Bare Agreement Deutsch
Early common law cases held that the performance of a contract should always take place. Regardless of the hardness, the parties had absolute responsibility for their obligations.  In the nineteenth century, the courts developed a doctrine that treaties that were impossible to comply with were frustrated and ended automatically. In Taylor v. Caldwell, Blackburn J found that when surrey Gardens Music Hall unexpectedly burned down, the owners did not have to pay compensation to the company that had rented them for an extravagant performance, since it was not the fault of either party. One assumption that underlies all treaties (a “condition precedent”) is that they can be fulfilled. Normally, people wouldn`t make the contract to do something they knew was impossible. Beyond the physical impossibility, the frustration could be due to the fact that a treaty becomes illegal, for example when a war breaks out and the government prohibits trade with a country at war, or when the entire purpose of an agreement is destroyed by another event, such as renting space to see a coronation parade cancelled.  However, a contract is not only frustrated because a subsequent event makes it more difficult than expected to perform the agreement, such as for example.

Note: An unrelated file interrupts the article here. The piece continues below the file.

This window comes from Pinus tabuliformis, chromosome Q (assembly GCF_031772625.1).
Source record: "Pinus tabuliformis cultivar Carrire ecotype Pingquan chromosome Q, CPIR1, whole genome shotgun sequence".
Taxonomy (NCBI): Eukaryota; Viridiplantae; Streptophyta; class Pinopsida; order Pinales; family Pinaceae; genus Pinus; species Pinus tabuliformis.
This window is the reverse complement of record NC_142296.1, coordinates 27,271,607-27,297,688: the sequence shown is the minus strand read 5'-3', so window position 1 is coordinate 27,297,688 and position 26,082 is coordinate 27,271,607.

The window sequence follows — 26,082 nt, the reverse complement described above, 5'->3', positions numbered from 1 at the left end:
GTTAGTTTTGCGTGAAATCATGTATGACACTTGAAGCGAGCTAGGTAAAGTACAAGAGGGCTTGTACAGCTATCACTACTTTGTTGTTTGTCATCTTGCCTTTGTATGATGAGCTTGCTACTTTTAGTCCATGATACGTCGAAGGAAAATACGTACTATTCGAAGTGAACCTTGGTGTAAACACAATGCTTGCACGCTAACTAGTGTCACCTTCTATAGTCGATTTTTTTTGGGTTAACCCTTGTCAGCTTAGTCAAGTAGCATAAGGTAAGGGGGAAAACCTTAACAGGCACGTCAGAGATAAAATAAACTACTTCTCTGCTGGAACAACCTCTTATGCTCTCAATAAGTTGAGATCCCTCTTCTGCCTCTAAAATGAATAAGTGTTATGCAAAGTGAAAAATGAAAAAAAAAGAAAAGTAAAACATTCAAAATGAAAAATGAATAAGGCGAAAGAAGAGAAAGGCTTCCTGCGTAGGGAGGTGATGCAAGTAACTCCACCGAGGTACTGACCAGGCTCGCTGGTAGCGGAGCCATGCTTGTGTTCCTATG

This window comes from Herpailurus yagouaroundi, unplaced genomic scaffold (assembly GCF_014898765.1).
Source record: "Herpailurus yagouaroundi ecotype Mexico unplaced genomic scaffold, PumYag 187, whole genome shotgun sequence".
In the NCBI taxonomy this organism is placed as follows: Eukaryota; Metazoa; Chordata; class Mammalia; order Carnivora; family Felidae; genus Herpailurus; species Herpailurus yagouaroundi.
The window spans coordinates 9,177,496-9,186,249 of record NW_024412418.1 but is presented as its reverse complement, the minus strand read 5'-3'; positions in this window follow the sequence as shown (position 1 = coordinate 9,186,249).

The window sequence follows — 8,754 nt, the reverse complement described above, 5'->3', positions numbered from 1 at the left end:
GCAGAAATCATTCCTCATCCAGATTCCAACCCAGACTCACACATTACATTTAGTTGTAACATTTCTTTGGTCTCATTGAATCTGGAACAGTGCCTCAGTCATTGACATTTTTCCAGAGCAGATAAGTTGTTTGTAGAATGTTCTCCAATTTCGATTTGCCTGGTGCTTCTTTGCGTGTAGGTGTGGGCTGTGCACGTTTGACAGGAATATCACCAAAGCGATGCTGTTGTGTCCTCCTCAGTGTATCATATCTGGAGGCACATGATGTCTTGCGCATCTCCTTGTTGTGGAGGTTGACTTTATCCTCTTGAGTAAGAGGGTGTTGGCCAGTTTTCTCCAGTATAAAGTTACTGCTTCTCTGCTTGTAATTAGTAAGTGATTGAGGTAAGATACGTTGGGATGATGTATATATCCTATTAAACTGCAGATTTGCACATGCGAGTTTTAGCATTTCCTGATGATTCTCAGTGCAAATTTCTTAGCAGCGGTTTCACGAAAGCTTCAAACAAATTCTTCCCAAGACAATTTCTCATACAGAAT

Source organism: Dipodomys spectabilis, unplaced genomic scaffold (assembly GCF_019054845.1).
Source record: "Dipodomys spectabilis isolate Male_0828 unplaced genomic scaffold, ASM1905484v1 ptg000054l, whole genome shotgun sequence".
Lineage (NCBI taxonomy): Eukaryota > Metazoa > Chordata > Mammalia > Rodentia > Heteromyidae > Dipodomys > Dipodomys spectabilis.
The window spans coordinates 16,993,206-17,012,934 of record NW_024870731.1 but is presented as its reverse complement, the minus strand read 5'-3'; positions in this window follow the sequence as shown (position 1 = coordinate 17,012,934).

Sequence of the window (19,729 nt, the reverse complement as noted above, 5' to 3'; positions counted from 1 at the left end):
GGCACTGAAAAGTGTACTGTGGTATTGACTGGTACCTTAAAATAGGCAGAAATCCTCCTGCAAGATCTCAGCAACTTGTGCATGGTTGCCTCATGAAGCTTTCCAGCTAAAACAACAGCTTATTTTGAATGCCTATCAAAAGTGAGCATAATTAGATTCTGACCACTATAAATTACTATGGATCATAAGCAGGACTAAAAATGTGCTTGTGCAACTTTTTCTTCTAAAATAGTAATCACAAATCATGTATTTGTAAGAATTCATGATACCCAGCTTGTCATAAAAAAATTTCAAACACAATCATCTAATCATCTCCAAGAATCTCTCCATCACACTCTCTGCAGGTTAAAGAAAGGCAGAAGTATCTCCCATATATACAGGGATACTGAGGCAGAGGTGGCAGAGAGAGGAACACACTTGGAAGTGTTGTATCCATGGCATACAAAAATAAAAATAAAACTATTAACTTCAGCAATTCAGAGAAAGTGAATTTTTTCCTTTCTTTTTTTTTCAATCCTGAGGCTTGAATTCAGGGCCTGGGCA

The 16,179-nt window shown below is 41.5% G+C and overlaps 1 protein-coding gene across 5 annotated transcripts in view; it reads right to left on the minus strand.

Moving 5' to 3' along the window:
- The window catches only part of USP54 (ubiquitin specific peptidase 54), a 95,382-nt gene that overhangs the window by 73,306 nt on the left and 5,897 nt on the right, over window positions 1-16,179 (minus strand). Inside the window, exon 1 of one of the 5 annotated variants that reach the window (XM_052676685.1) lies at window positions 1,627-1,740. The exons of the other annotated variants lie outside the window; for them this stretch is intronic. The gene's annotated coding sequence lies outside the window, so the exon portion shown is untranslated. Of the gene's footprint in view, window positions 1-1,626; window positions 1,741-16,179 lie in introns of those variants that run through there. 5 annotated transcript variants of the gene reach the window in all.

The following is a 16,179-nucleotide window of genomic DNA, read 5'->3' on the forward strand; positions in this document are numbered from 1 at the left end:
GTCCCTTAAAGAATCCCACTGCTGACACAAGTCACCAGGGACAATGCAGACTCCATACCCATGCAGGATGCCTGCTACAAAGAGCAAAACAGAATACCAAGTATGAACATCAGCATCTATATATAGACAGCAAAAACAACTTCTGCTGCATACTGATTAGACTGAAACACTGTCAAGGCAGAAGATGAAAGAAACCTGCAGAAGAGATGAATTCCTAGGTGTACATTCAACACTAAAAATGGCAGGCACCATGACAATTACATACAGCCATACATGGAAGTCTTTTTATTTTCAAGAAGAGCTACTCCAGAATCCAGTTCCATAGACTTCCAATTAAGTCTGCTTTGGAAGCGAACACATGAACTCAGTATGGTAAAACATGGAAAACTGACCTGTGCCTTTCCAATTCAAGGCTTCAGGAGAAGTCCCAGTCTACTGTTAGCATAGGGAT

B in Davis Contractors Ltd v Fareham UDC, where, unfortunately, a contractor had to spend more time and money on work than he would have been paid for due to an unforeseen shortage of labour and inventory. The House of Lords dismissed his right to a contract as frustrated so that he could claim Quantenmeruit.  Since the doctrine of frustration is a question of contractual construction, it can be counterbalanced by so-called “force majeure” clauses.  Similarly, a contract may contain a force majeure clause that would terminate a contract more easily than the construction of the Common Law. In The Super Servant Two, Wijsmuller BV entrusted the rental of an autonomous barge to J. Lauritzen A/S, which another ship wanted to transport from Japan to Rotterdam, but had a provision that the contract would terminate if an event made it difficult in relation to “dangers or dangers and accidents of the sea”. Wijsmuller BV also had the choice to offer either The Superservant One or Two. They chose two and it sank. The Court of Appeal held that the impossibility of honouring the contract was due to Wijsmüller`s own choice and that he was therefore not frustrated, but that the force majeure clause created it. The effect of a frustrated treaty is that both sides will be resolved, in perspective, from the execution of their part of the agreement.
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